The Thief Who Came to Dinner

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The Thief Who Came to Dinner
The Thief Who Came to Dinner Poster.jpg
Directed by Bud Yorkin
Produced by Norman Lear
Bud Yorkin
Written by Walter Hill
Based on novel by Terrence Lore Smith
Starring Ryan O'Neal
Jacqueline Bisset
Warren Oates
Jill Clayburgh
Ned Beatty
Charles Cioffi
Austin Pendleton
Michael Murphy
Gregory Sierra
Music by Henry Mancini
Cinematography Philip H. Lathrop
Edited by John Horger
Production
company
Bud Yorkin Productions
Distributed by Warner Bros.
Release date
  • March 1, 1973 (1973-03-01)
Running time
104 minutes
Language English
Box office $1,750,000 (US/ Canada rentals)[1]

The Thief Who Came to Dinner is a 1973 American comedy film directed by Bud Yorkin. Based on the novel by Terrence Lore Smith, the film stars Ryan O'Neal and Jacqueline Bisset, with Charles Cioffi, Warren Oates, and in an early appearance, Jill Clayburgh.

Plot[edit]

Webster McGee (Ryan O'Neal) is a computer programmer who abruptly quits his job and adopts a life of crime as a jewel thief in Houston, Texas.

For his first job he robs rich businessman Henderling (Charles Cioffi), stealing from him not only money, but also files with information that could destroy Henderling's career. McGee uses them to blackmail him but instead of money he asks for introduction into high society—aiming to find a way to rob other rich houses.

He soon meets Laura (Jacqueline Bisset) at a society function hosted by Henderling. She falls in love with McGee and then helps him to burglarize several friends of Henderling.

Texas Mutual Insurance investigator Dave Reilly (Warren Oates) is intent on identifying Webster as the jewel thief, but in the course of investigation Reilly and McGee develop a sort of friendship. Reilly must decide whether to be loyal to his job or his new friend.

Cast[edit]

Production[edit]

In November 1970 it was announced Yorkin and Lear's Tandem Productions had bought the rights to the novel and would make it in association with Warner Bros.[2] Yorkin later said the wanted to make the film as a tribute to "that great Cary Grant escape period."[3]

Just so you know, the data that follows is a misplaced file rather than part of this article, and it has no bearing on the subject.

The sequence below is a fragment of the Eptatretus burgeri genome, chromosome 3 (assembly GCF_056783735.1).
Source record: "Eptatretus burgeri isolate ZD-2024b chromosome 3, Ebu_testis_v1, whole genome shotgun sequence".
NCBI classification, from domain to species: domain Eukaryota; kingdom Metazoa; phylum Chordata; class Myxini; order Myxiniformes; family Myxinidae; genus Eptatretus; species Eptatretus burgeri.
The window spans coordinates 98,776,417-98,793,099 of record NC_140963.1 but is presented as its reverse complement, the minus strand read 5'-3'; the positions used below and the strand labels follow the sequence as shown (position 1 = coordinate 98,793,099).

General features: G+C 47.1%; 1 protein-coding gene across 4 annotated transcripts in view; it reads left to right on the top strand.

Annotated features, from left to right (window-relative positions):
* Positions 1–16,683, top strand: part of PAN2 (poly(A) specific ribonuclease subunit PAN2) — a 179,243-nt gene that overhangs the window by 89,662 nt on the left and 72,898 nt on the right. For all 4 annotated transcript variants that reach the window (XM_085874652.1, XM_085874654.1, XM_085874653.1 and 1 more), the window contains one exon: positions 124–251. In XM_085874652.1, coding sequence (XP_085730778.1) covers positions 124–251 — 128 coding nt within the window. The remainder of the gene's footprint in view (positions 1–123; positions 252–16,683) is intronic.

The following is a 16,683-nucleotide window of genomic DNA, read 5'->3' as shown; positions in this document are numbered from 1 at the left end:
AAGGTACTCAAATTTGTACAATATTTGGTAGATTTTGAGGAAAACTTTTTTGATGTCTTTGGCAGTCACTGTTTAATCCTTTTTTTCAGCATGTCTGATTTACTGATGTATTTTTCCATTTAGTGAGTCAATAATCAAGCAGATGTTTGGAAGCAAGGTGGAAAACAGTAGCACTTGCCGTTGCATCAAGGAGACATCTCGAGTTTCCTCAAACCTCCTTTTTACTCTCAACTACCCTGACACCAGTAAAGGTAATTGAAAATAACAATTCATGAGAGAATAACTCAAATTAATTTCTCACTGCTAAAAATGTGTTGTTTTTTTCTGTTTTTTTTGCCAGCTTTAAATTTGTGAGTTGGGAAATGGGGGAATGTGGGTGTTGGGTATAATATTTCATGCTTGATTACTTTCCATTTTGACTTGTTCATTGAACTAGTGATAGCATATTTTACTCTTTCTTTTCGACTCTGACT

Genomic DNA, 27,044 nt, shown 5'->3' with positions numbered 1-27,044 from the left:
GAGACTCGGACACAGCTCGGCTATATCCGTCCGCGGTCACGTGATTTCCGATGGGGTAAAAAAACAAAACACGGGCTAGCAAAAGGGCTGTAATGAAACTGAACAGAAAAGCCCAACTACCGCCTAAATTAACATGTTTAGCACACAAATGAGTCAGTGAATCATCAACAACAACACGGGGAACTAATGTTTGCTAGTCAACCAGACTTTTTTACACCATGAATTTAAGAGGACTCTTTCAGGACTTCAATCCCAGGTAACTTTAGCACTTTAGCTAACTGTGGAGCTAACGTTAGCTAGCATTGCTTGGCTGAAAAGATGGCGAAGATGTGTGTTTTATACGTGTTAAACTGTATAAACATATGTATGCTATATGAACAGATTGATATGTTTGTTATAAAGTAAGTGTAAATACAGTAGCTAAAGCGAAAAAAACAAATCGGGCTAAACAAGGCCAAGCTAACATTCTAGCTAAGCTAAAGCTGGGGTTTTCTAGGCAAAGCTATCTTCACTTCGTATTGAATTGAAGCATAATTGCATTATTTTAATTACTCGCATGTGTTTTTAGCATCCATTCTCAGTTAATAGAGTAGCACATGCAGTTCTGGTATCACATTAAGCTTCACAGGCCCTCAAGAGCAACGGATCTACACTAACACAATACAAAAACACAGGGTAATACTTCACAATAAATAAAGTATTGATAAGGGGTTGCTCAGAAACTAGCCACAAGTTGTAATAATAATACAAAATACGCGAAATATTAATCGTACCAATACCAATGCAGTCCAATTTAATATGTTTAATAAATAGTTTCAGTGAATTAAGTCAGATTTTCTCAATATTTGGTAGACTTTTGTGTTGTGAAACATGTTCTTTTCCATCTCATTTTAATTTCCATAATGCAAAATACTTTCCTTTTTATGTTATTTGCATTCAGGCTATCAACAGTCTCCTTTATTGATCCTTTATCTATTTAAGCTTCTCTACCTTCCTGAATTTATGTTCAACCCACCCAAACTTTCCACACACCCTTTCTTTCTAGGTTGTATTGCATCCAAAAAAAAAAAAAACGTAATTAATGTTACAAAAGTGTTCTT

Oliver Hailey wrote the first draft of the script.[4] The novel was published in March 1971 and the New York Times said "there is something engaging about all this nonsense".[5]

Walter Hill was hired to write a number of subsequent drafts, and received sole credit.[4]

The casting of Warren Oates and Ryan O'Neal was announced in December 1971.[6] Charlotte Rampling was originally announced as the female lead.[7] Rampling fell pregnant and was replaced by Jacqueline Bissett.[8]

Filming took place on location in Houston.[9]

During filming, Yorkin and Lear had the number one, two and four show in the country (All in the Family, Sanford and Son and Maude). "I don't think it's the greatest picture in the world but it is very entertaining," said Yorkin.[3]

Bisset later admitted her role in the film was "undeveloped" and said she had some qualms about the morality of the movie. "I think stealing is dishonest. But it's only a movie." However she enjoyed shooting in Houston saying "I thought it would be ghastly. But the people were so terribly nice to us. Their houses were just unreal."[10]

Reception[edit]

Walter Hill later said "Warren Oates was very good in the movie - better than the movie was. They cut a lot of things of his out of the movie they shouldn't have."[4]

The Los Angeles Times wrote that the film was "as amusing to watch as it is disturbing to think about afterwards" and that O'Neal and Bissett made "a terrific team."[11]

O'Neal later listed the film as among those he said he should not have done.[12]

References[edit]

  1. ^ "Big Rental Films of 1973", Variety, 9 January 1974 p 19
  2. ^ MOVIE CALL SHEET: Duvall to Play Jesse James Martin, Betty. Los Angeles Times (1923-Current File); Los Angeles, Calif. [Los Angeles, Calif]28 Nov 1970: a6.
  3. ^ a b Bud Yorkin, wonder boy: No. 1 and trying harder Sauer, Georgia. Chicago Tribune (1963-Current file); Chicago, Ill. [Chicago, Ill]25 Mar 1973: f19.
  4. ^ a b c "Hard Riding", Greco, Mike, Film Comment 16.3 (May/Jun 1980): 13-19,80.
  5. ^ Criminals At Large By NEWGATE CALLENDAR. New York Times (1923-Current file); New York, N.Y. [New York, N.Y]21 Mar 1971: BR26.
  6. ^ McQueen -- The Man Who Got Away By A. H. WEILER. New York Times (1923-Current file); New York, N.Y. [New York, N.Y]26 Dec 1971: D15.
  7. ^ Lee Grant Directs: Who's Directing? A Lady Named Lee Grant By A. H. WEILER. New York Times (1923-Current file); New York, N.Y. [New York, N.Y]23 Jan 1972: D11.
  8. ^ Candice to Track Chaplin in U. S. Haber, Joyce. Los Angeles Times (1923-Current File); Los Angeles, Calif. [Los Angeles, Calif]08 Mar 1972: f11.
  9. ^ Everything is 'multi': Rich Houston: city gushing with oilmen Movie fan's travel guide Jim; Shirley; Higgins, Rose. Chicago Tribune (1963-Current file); Chicago, Ill. [Chicago, Ill]18 Mar 1973: c5.
  10. ^ Movies: The decisive, decorative, diplomatic Miss Bisset Kramer, Carol. Chicago Tribune (1963-Current file); Chicago, Ill. [Chicago, Ill]11 Mar 1973: e6.
  11. ^ Crook Aims High in 'The Thief' Thomas, Kevin. Los Angeles Times (1923-Current File); Los Angeles, Calif. [Los Angeles, Calif]07 Mar 1973: f10.
  12. ^ MOVIES: Ryan revives--what happened to this guy, anyway? Siskel, Gene. Chicago Tribune (1963-Current file); Chicago, Ill. [Chicago, Ill]30 Sep 1984: l5.

External links[edit]